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Ketner Lake

Ketner LakeKetner Lake is located in southwest Westminster, within the city-owned, 57.4-acre Ketner Lake Open Space. Situated in the neighborhood north of the intersection of West 100th Avenue and Countryside Drive, the 21.5-acre lake is also found south of Witt Elementary School. Properties that surround Ketner Lake are developed with residences and the school, along with open prairie in the drainageway to the east. 

Public access is gained from all directions and a one-mile trail offers visitors a walk around the lake’s perimeter and through the adjacent open space. 

A 2,360 foot-long earthen dam on the eastern shore retains the lake, making it a water storage reservoir rather than a natural body of water. Wetlands and a cottonwood grove are found along the lake’s western shore. 

Ketner Lake and its surrounding open space were acquired by the City of Westminster in 1987 from the Mandalay Irrigation Company, which by then was largely under the ownership of the City of Thornton.

This lake dates back to the very early 1900s, when it was known as Little Church Reservoir and was evidently associated with the area’s pioneer ranching and farming Church family. For many years it was fed by a spring located a half-mile west below the Church Ditch, near today’s West 102nd Avenue and Oak Street. The lake provided irrigation water for area crop fields and originally drained toward the southeast into Big Dry Creek

Following reconstruction of the dam in 1961, the drainageway was rerouted toward the northeast to a small pond above Walnut Creek near today’s West 104th Avenue and Dover Street. Today the drainageway extends no farther east than Garland Street.

During the 1910s, this lake came to be associated with the Ketner family, for whom it has been named ever since. William Harold Ketner was born in 1881 in Iowa. By 1900 he had moved west and was living in Idaho Springs, Colo., where he worked as a dairyman supplying the mining community with food products.

Ketner’s mother and adult siblings resided in Denver, and William joined them there by 1903. The family shared a home, first in the northwest suburb of Wheat Ridge near Sloan’s Lake and then in north Denver’s Highland neighborhood. For a short time, William and his brother Oliver partnered in a grocery store known as Ketner Brothers. However, by 1904 he was working for the John Thompson Grocery Company. William continued to reside in the family home in Denver through at least 1910.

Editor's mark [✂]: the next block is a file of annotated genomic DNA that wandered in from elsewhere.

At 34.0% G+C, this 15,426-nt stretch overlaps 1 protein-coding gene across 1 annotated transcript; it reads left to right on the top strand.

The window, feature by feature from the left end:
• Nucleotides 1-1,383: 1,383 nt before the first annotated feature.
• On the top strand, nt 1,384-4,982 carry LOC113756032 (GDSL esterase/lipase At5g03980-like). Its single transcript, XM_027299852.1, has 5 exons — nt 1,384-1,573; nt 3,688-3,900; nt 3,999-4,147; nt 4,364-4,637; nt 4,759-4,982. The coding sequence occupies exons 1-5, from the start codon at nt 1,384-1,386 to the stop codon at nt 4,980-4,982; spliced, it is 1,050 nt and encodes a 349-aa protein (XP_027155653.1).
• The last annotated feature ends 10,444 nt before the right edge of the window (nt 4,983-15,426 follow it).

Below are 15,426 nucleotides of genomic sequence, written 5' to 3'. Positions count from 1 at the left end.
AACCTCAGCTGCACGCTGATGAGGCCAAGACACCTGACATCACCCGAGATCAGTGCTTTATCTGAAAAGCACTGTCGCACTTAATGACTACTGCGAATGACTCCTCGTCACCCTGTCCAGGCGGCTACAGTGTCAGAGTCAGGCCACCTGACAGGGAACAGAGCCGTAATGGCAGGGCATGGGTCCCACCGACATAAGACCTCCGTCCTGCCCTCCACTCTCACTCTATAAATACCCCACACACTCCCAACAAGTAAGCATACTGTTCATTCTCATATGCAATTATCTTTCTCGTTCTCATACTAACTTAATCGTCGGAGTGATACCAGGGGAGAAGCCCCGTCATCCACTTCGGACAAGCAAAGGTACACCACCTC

Sometime around 1915 William moved north to the countryside between Westminster and Broomfield, where he purchased a farm along the country road that passed just south of Little Church Reservoir. The farmstead was located directly south of the lake, along the north side of the unpaved road that was to become West 100th Avenue. 

In 1920, William was 38 years old, still single and farming the land with the help of a hired hand. Four years later, in March 1924, he married Allie Stone, a native of Missouri who was 14 years younger. The couple continued to farm in the vicinity of Ketner Lake into at least the 1930s. They do not appear to have had children, and nothing is known about their lives beyond that time.

This lake was also associated with the Mandalay Ditch, which provided water to Ketner Lake for decades. The ditch was a project of John (Frank) and Katherine Church, members of one of the most notable pioneer ranching and farming families in the history of Westminster and northeastern Jefferson County. Katherine took over management of the family ranch and related enterprises in 1925 when her husband left to develop mining interests in southwestern Colorado. She became president of the Mandalay Irrigation Company and in this capacity worked to develop the Mandalay Ditch. In 1929, Katherine also developed plans for a country subdivision near Lower Church Lake known as Mandalay Gardens.

The Mandalay Ditch originated from a headgate at the Church Ditch (developed years earlier by John’s father, George Church), about one mile southwest of Ketner Lake. From there it ran toward the southeast and then curved toward the northeast just above and parallel to the north shore of Loon Lake, which is located across West 100th Avenue just south of Ketner Lake. It then crossed West 100th Avenue and ran north into the south side of Ketner Lake, providing it for decades afterward with fresh water from Clear Creek.

Today the lake is fed solely by stormwater runoff.

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